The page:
Comprehensive Praise: some reflections on worship from Psalm 150

sunshine-dust-motesThe psalms are the prayerbook of the Bible, prayer-songs that were often used within the corporate and private worship of the people of Israel. They are also one of our strongest biblical resources for shaping our life of worship today within the Christian church. The entire psalter concludes with a summary psalm of worship, Psalm 150, and I would like to share some thoughts that leap out to me about worship from this psalm.

Worship is God-Centered
The beginning word of Psalm 150 is simple: Hallelujah, which means, “praise the Lord.” The theme and tone of this psalm, something which sums up the entire book of psalms, is God-directed praise. This word, hallelujah, sets our spiritual compass to true north in God. Here at the beginning of this psalm, yet at the end of the entire psalter, we remember that God is the center-point of attention for our worship and rooted anchor for our lives. An oft-repeated phrase about worship is: “its’ not about me.” Hallelujah is the personal and communal exclamation of that reality. When we conclude the final word in the psalms with an introductory word, “praise the Lord,” we are forced to remember that worship and life is not about me but about God.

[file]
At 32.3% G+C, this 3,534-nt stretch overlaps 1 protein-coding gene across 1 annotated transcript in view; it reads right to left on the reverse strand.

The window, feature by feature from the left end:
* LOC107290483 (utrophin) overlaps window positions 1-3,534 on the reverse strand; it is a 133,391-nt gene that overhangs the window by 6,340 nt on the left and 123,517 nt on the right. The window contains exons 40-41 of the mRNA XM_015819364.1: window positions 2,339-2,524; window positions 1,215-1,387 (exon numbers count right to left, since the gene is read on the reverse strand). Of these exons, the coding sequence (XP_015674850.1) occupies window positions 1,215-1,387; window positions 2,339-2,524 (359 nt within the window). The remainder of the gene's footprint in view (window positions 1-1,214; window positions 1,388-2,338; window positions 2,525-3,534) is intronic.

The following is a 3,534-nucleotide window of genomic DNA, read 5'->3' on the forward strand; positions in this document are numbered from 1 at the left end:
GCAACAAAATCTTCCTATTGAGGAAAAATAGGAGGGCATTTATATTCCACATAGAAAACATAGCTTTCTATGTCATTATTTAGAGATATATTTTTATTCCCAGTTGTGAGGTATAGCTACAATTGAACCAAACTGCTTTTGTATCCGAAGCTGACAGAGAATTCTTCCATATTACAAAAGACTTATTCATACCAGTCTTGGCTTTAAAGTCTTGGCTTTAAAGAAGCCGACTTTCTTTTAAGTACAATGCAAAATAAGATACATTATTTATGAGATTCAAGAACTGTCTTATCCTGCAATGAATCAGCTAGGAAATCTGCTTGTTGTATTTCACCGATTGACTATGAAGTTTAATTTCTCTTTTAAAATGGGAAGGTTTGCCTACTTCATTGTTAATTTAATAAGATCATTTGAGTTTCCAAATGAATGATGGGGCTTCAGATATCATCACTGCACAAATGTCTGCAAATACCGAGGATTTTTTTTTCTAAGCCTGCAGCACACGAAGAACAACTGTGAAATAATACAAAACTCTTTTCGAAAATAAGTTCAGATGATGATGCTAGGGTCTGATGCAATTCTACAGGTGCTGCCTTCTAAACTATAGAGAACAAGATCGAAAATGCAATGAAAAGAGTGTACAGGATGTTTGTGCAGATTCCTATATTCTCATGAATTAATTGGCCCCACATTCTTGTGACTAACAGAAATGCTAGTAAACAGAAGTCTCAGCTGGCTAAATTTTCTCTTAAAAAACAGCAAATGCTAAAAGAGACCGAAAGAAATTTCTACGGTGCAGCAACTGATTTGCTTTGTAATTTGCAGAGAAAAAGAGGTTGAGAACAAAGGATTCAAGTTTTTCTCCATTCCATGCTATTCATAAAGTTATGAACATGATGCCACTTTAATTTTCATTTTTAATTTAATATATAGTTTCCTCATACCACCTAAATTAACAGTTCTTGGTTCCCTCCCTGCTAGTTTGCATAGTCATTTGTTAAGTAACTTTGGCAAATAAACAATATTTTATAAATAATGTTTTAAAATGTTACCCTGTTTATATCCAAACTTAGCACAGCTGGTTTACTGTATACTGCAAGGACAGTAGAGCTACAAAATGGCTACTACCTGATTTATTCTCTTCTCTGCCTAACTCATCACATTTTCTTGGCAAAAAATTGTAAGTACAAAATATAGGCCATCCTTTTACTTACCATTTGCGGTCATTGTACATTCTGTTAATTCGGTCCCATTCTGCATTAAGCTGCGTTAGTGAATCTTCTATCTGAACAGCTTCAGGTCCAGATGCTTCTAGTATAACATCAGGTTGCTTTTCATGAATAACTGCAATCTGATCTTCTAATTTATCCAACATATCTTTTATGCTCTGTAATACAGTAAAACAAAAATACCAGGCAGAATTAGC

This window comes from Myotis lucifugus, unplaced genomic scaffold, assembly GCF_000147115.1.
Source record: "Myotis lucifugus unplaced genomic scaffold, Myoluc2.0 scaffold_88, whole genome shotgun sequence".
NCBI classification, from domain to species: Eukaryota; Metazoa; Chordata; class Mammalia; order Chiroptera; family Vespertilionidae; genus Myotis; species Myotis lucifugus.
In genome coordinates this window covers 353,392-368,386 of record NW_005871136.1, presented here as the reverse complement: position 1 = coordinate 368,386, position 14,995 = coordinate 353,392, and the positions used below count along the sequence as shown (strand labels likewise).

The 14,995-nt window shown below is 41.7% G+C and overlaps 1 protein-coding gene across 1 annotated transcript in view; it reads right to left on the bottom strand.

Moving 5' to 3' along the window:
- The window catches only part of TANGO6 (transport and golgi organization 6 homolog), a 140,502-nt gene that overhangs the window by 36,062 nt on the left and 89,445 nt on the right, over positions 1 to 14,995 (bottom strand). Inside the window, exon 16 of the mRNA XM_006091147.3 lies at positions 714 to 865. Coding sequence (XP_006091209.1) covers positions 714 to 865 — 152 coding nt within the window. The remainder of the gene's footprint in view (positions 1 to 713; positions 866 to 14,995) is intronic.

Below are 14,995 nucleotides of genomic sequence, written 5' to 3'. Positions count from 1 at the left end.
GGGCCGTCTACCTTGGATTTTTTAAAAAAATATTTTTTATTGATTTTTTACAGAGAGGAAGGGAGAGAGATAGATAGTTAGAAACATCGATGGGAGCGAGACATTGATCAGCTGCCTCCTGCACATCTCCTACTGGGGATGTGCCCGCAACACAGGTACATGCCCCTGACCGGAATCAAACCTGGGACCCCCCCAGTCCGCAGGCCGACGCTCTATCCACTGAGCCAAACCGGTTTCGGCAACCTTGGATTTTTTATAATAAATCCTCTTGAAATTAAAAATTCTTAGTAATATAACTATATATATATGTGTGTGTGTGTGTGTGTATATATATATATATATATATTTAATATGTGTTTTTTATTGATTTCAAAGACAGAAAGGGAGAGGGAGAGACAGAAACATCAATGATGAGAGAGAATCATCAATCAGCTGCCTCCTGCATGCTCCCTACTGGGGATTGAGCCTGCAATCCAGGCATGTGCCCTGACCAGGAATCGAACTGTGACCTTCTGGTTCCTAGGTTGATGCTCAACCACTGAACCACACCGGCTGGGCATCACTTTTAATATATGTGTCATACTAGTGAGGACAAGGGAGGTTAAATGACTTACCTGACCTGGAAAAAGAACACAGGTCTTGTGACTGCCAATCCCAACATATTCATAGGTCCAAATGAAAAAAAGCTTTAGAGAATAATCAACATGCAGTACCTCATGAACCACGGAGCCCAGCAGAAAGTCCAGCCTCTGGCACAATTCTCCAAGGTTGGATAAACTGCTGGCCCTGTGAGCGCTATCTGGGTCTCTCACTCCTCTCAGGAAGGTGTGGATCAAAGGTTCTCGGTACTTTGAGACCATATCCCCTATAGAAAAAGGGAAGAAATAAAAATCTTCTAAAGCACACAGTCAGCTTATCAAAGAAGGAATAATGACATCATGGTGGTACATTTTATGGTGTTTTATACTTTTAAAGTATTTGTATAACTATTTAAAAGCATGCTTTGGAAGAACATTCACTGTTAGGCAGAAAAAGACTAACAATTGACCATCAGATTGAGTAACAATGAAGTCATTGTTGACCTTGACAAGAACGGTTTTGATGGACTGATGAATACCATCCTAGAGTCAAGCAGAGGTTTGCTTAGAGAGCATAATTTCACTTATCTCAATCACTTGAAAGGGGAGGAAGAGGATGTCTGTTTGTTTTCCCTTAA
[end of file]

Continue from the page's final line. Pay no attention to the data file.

The Intersection of the Mundane and the Holy
In the next verses of Psalm 150, we find location in worship within God’s sanctuary or tabernacle even as our imagination stretches up to the heavens or the firmament of the sky. The psalmist reminds us that worship simultaneously draws us near to God in a Read More »

A Crash Course in Knowing Christ (Ephesians 1:15-23)

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This past weekend at Eastbrook Church, I continued our new series walking through the New Testament book of Ephesians, entitled “Ephesians: A Crash Course in Basic Christianity.” This weekend, I continued with the second half of chapter 1, which offers us a “Crash Course in Knowing Christ.” This is really a prayer of Paul that unfolds for us how prayer in gratitude, intercession, and worship helps us know Christ more fully in our lives.

You can watch my message from this past weekend and follow along with the message outline below. You can also engage with the entire series here or download the Eastbrook mobile app for even more opportunities for involvement.

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Becoming De-occupied with Ourselves: The Place of Desolation in Prayer (Friedrich von Hügel)